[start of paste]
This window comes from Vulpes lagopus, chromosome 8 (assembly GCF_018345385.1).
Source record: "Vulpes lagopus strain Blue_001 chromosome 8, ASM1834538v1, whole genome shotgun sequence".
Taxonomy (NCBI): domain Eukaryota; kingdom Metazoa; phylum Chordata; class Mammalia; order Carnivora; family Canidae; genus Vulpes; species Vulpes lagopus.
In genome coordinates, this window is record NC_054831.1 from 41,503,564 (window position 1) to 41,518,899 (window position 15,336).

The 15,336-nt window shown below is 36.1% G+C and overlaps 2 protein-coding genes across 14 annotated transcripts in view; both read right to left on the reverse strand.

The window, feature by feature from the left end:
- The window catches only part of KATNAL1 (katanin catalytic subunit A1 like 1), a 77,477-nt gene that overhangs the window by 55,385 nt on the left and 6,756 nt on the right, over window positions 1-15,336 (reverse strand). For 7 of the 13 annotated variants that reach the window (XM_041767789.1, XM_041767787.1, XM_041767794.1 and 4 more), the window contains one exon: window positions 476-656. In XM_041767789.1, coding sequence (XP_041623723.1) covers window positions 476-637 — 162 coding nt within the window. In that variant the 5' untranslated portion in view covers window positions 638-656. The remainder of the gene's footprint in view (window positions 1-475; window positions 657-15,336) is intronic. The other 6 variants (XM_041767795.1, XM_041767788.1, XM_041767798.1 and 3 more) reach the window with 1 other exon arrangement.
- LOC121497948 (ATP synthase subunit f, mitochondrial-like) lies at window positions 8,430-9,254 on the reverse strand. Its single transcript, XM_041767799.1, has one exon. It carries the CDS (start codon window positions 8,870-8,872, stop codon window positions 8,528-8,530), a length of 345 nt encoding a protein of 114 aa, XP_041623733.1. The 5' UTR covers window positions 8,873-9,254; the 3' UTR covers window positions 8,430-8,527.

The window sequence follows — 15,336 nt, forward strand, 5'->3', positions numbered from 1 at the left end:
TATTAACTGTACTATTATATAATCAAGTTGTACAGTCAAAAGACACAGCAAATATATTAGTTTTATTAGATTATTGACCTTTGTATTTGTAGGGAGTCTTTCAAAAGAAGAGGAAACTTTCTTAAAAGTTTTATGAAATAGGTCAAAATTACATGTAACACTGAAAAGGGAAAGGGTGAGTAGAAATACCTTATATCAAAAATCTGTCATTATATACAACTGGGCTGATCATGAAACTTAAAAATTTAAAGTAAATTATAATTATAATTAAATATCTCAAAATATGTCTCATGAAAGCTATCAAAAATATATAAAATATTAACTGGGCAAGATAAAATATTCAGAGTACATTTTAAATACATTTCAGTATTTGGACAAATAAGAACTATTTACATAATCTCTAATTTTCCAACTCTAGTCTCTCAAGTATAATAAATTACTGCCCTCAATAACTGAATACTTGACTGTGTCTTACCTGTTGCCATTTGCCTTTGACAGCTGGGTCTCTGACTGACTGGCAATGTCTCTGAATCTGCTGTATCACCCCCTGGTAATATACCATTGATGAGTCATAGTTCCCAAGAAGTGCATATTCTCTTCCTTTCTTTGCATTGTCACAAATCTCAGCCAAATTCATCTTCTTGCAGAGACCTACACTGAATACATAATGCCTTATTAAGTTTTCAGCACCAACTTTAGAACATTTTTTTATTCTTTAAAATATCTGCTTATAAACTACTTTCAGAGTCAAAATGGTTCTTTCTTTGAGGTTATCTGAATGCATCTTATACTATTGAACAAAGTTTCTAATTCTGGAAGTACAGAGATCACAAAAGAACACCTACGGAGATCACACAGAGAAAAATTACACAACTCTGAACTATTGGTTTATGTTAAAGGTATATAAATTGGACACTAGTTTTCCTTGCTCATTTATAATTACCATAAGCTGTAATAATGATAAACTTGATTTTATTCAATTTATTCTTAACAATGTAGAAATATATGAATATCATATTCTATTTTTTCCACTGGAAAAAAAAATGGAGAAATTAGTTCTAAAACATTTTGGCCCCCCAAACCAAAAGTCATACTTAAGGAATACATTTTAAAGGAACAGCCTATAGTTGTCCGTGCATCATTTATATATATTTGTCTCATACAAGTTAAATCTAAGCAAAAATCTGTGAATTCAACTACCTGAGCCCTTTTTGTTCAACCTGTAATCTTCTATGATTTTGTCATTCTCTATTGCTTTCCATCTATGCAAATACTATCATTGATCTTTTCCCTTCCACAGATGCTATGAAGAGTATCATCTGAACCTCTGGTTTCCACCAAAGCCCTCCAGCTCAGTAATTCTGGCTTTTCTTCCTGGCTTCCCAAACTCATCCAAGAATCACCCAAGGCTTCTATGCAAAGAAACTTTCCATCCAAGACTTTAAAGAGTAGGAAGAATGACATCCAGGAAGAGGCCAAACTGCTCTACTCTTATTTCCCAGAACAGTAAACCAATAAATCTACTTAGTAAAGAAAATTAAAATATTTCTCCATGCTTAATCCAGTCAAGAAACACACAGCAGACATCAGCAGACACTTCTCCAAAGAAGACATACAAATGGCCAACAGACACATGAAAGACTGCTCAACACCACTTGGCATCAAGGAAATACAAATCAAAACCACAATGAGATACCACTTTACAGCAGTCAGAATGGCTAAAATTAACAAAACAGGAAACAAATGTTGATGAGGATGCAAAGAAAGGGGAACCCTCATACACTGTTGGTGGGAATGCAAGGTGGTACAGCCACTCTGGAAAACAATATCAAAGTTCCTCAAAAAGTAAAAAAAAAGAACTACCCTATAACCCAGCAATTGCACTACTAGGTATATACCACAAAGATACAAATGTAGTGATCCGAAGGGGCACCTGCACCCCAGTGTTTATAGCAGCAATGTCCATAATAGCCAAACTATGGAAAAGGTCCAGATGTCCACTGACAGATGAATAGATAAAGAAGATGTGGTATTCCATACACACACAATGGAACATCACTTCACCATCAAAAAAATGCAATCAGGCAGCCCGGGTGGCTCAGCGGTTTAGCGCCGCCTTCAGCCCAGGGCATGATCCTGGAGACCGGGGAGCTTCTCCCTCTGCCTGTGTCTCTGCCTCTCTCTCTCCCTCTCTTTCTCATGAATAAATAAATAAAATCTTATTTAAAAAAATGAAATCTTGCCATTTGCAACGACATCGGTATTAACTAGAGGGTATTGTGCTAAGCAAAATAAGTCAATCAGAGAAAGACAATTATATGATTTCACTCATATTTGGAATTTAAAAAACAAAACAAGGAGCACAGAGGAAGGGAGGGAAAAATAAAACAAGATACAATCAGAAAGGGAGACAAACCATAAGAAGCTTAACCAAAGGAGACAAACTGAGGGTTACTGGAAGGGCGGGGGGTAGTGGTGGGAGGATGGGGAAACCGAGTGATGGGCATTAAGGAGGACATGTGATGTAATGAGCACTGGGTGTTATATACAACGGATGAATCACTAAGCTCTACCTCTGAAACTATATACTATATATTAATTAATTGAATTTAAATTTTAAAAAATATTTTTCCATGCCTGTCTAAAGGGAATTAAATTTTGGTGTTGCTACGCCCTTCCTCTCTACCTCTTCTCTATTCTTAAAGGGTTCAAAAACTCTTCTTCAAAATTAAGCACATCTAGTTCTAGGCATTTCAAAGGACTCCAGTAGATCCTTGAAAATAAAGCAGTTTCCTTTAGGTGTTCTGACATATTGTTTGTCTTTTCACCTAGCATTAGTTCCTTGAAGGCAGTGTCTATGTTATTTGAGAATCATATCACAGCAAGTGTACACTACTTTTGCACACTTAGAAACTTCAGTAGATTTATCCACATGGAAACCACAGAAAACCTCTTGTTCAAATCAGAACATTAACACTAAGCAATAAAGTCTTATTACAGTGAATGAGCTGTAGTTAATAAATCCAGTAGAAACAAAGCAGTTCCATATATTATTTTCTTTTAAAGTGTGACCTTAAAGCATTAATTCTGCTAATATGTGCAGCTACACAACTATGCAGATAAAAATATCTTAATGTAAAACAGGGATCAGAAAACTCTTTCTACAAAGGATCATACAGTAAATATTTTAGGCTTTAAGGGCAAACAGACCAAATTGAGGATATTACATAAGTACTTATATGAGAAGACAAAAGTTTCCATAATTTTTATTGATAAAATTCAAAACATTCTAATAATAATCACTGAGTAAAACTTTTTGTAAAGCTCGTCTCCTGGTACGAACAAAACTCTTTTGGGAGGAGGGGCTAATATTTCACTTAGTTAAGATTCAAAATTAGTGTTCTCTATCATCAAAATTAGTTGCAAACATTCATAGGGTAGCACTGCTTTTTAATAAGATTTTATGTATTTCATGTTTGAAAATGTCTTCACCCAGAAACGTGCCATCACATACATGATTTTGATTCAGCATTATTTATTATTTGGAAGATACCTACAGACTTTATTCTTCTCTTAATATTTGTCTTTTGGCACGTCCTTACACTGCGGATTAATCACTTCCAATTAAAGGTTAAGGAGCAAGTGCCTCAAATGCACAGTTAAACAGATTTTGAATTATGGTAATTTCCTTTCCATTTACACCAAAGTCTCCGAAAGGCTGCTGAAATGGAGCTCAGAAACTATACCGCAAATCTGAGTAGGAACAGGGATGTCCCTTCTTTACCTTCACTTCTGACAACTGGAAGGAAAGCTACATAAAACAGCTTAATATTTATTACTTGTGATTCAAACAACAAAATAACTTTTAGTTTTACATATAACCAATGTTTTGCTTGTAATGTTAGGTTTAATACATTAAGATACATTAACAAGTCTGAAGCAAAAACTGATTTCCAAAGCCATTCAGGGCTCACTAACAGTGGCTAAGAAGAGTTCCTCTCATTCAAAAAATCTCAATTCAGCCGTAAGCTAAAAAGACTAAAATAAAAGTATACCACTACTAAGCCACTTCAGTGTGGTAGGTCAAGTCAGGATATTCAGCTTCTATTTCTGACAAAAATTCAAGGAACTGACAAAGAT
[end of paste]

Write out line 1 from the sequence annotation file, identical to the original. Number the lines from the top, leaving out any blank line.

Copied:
This window comes from Vulpes lagopus, chromosome 8 (assembly GCF_018345385.1).